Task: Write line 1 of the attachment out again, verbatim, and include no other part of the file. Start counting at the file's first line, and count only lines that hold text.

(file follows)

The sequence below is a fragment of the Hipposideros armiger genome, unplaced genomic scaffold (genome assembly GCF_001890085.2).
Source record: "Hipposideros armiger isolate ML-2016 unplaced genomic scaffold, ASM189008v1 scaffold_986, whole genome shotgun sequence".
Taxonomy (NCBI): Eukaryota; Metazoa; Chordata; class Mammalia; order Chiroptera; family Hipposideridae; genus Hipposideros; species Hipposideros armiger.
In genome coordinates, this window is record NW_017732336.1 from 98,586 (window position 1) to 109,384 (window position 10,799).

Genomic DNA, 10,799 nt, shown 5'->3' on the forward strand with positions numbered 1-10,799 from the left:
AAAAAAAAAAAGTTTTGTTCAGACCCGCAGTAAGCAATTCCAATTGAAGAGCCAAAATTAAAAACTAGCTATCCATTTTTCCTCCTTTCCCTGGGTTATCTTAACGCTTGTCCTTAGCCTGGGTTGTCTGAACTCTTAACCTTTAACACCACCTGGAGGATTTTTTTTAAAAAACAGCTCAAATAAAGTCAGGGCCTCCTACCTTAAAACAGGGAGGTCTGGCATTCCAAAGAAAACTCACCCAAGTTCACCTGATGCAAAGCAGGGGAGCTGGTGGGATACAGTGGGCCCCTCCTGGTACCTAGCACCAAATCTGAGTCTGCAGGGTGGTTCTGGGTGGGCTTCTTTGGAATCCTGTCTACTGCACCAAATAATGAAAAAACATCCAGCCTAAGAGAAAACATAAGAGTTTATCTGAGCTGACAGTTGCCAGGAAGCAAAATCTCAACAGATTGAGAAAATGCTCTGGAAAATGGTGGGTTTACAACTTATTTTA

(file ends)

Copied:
The sequence below is a fragment of the Hipposideros armiger genome, unplaced genomic scaffold (genome assembly GCF_001890085.2).